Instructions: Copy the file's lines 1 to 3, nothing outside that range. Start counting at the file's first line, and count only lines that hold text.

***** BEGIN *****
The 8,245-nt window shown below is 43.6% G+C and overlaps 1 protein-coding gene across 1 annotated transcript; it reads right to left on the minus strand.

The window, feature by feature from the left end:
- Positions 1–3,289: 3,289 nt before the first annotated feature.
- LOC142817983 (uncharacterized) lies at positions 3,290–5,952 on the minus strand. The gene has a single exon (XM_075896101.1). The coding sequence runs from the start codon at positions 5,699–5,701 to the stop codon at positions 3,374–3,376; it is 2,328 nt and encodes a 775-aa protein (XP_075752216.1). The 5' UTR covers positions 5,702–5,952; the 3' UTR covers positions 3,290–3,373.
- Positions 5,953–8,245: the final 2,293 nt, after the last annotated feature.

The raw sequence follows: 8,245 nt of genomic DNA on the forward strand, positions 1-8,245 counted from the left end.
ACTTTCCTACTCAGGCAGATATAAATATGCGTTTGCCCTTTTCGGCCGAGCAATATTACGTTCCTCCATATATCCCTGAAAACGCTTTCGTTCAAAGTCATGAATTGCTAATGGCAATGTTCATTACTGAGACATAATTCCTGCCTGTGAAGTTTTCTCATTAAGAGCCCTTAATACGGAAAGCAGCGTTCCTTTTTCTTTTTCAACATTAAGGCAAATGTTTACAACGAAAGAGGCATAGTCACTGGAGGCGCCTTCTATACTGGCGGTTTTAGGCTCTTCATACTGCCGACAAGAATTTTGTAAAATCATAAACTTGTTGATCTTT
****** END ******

The 8,245-nt window shown below is 43.6% G+C and overlaps 1 protein-coding gene across 1 annotated transcript; it reads right to left on the minus strand.

The window, feature by feature from the left end:
- Positions 1–3,289: 3,289 nt before the first annotated feature.